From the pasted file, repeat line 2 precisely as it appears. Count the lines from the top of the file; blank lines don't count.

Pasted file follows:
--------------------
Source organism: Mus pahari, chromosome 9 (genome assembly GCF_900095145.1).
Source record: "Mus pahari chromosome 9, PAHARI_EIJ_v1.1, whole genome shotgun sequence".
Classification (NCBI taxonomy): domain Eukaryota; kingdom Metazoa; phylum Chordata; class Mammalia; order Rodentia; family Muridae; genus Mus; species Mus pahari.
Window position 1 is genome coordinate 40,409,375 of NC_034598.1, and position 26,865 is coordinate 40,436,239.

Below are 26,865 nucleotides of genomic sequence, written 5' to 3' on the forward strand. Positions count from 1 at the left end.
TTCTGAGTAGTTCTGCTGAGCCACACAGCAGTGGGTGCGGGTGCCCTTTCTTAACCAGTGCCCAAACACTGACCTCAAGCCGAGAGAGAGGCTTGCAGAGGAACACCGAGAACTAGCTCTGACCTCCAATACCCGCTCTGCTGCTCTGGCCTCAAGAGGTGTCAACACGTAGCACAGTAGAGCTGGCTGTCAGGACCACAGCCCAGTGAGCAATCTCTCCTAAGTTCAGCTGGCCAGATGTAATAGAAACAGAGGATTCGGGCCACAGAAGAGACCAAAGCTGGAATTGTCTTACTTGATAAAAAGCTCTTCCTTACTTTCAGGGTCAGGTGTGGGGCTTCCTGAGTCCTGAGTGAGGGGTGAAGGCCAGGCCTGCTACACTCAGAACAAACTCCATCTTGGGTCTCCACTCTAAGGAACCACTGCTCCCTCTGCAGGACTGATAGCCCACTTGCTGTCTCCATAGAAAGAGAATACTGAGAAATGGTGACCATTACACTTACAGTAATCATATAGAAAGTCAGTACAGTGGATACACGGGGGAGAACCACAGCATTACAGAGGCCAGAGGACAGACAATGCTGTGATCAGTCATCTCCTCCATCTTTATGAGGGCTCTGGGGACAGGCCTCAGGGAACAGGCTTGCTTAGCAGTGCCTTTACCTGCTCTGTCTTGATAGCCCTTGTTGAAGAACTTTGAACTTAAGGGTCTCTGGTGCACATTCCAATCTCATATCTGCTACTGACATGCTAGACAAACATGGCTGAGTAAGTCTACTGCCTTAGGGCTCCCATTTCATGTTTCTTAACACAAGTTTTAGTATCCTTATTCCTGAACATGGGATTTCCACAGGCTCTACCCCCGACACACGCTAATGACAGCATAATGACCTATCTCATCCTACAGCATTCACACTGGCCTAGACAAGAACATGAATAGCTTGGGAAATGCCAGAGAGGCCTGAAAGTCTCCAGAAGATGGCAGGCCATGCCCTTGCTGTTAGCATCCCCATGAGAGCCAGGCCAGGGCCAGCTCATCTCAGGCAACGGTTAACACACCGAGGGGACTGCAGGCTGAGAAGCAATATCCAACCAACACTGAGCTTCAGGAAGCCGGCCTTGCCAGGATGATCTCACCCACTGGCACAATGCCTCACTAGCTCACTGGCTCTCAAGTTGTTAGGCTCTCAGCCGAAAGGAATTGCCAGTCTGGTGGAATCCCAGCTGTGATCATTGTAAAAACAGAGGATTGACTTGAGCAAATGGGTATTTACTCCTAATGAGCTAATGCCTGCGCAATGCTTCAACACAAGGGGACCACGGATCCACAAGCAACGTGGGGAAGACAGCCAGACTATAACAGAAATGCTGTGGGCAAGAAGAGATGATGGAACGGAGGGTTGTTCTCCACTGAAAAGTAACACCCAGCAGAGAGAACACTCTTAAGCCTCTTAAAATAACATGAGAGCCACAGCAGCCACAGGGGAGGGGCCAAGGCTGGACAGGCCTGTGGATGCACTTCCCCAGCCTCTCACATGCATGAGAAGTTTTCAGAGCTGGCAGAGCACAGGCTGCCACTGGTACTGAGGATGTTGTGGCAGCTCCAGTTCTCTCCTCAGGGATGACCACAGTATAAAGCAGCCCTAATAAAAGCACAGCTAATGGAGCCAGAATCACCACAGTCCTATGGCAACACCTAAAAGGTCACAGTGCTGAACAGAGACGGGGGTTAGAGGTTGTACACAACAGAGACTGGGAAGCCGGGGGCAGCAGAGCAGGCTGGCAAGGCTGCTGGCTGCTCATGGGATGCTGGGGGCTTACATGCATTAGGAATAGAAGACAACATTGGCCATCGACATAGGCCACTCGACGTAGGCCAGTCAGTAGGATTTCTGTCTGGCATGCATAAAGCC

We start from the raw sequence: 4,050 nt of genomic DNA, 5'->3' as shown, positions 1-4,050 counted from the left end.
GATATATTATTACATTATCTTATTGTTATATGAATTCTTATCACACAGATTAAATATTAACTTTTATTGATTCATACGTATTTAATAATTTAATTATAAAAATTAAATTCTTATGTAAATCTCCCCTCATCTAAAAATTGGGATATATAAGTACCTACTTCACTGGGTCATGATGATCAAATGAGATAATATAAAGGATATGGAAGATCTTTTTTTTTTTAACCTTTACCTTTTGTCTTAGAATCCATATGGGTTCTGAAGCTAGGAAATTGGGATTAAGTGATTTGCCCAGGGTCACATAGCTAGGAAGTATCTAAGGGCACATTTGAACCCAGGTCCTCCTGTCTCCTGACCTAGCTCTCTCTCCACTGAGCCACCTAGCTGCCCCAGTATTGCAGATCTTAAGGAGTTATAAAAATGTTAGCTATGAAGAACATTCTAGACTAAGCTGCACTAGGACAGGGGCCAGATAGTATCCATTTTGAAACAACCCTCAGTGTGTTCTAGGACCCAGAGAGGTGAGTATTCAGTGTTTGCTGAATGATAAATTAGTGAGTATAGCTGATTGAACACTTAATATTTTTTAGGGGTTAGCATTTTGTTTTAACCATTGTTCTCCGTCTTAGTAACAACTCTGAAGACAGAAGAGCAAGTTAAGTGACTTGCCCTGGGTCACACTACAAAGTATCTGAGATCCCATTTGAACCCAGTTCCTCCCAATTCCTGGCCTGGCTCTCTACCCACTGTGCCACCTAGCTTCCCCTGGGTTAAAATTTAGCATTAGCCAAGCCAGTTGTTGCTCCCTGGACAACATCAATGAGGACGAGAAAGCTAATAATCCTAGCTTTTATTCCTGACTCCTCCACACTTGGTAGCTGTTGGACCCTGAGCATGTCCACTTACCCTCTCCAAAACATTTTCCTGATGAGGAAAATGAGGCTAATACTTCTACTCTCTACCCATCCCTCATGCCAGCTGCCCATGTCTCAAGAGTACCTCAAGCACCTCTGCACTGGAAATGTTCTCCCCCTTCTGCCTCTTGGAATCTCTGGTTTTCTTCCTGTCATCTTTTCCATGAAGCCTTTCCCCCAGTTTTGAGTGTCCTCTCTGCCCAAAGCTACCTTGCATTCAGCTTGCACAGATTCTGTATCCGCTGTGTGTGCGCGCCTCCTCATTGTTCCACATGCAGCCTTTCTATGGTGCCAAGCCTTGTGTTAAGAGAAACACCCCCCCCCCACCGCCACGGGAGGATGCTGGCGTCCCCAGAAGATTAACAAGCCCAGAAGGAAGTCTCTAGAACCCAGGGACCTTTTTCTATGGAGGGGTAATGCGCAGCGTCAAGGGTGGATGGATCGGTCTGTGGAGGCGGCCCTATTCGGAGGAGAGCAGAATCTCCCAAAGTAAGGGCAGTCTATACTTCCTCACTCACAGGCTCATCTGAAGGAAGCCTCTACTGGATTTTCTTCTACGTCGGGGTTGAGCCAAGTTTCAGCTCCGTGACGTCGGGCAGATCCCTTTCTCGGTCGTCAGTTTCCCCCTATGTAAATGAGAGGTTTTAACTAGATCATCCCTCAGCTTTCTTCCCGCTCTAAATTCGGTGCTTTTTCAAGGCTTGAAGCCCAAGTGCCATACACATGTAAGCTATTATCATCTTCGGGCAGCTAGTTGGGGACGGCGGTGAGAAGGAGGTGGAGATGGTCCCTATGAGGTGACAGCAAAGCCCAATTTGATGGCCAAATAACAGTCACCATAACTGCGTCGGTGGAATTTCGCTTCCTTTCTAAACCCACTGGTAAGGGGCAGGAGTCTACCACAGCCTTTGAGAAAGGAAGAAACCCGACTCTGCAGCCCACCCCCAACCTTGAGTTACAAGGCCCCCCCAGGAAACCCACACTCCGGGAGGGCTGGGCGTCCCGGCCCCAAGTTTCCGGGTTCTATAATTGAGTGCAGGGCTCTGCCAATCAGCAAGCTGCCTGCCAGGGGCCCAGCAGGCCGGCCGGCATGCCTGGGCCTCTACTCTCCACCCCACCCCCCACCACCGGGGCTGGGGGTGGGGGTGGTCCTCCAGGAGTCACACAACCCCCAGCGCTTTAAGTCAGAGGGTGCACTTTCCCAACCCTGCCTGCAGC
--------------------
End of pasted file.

Source record: "Mus pahari chromosome 9, PAHARI_EIJ_v1.1, whole genome shotgun sequence".